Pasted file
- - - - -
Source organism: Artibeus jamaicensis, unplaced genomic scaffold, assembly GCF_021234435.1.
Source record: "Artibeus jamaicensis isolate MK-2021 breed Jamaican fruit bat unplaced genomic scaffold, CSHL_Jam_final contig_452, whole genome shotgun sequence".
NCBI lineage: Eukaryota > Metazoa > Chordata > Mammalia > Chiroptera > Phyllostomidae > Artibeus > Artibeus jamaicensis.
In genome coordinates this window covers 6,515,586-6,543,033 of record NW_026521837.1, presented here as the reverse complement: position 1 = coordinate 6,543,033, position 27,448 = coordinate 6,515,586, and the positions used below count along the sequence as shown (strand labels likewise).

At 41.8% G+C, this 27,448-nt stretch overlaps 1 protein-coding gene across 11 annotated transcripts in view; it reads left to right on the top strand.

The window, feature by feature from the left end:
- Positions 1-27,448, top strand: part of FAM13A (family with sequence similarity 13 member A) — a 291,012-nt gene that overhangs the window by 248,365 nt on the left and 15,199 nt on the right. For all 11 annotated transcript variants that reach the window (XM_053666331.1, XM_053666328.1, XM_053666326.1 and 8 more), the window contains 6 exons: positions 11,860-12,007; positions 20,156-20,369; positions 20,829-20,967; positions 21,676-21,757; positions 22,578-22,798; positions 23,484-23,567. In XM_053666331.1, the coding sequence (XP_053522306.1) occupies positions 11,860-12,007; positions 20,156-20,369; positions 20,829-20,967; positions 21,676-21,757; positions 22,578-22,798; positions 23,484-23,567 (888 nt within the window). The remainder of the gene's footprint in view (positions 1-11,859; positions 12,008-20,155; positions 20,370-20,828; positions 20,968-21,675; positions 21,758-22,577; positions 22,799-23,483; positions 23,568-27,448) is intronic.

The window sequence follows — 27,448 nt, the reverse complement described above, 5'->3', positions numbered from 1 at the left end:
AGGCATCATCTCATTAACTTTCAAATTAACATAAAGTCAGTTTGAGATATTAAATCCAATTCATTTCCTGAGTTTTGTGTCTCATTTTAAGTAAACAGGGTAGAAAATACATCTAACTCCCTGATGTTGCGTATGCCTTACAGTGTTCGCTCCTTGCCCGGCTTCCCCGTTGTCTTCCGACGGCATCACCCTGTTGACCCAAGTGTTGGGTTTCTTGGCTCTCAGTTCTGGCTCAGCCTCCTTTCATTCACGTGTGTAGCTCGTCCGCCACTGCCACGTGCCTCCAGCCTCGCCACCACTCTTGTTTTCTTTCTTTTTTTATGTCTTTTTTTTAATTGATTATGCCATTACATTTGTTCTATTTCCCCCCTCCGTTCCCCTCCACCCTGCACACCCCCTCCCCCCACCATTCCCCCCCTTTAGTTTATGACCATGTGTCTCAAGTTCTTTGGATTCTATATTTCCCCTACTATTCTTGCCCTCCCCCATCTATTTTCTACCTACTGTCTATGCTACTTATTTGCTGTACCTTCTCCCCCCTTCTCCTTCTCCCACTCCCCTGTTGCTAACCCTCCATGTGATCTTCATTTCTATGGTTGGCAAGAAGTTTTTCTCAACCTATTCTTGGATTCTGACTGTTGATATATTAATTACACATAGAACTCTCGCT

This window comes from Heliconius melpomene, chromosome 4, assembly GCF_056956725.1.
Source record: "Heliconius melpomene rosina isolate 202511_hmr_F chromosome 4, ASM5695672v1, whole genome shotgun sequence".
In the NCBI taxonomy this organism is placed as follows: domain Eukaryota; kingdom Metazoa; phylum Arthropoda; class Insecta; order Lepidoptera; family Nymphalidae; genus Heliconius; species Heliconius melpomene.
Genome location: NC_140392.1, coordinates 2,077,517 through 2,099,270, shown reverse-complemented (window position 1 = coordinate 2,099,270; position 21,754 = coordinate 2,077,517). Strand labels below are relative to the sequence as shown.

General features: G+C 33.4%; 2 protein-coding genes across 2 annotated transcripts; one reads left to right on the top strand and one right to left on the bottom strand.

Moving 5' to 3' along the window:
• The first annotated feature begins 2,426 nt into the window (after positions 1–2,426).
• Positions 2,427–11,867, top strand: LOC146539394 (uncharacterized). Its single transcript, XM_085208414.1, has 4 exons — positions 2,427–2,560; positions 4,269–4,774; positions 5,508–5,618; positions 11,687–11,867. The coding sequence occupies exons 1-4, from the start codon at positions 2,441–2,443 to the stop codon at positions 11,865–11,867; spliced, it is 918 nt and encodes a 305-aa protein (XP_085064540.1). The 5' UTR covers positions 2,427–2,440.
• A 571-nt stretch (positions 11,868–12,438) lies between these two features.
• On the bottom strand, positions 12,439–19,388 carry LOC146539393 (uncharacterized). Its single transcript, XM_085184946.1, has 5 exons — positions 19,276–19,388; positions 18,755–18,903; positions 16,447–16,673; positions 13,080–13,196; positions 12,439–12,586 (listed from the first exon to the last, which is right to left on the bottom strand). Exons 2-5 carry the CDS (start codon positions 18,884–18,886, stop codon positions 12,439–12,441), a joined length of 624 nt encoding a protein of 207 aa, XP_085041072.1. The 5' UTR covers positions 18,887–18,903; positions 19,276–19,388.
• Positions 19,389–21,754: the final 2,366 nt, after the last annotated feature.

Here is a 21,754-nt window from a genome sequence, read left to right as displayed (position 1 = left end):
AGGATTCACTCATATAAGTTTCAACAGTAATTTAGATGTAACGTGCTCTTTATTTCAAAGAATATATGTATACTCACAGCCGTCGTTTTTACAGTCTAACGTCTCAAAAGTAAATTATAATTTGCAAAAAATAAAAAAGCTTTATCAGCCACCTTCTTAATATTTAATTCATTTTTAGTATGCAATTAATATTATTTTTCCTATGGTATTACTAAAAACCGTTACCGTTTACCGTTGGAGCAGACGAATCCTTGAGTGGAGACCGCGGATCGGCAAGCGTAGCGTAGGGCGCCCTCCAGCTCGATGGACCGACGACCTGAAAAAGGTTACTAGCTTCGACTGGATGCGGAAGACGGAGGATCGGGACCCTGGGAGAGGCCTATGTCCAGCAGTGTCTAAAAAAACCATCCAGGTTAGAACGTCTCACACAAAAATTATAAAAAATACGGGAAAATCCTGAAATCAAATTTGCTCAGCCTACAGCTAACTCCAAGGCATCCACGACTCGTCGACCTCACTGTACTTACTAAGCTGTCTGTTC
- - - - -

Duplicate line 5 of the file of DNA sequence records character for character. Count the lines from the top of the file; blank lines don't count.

At 41.8% G+C, this 27,448-nt stretch overlaps 1 protein-coding gene across 11 annotated transcripts in view; it reads left to right on the top strand.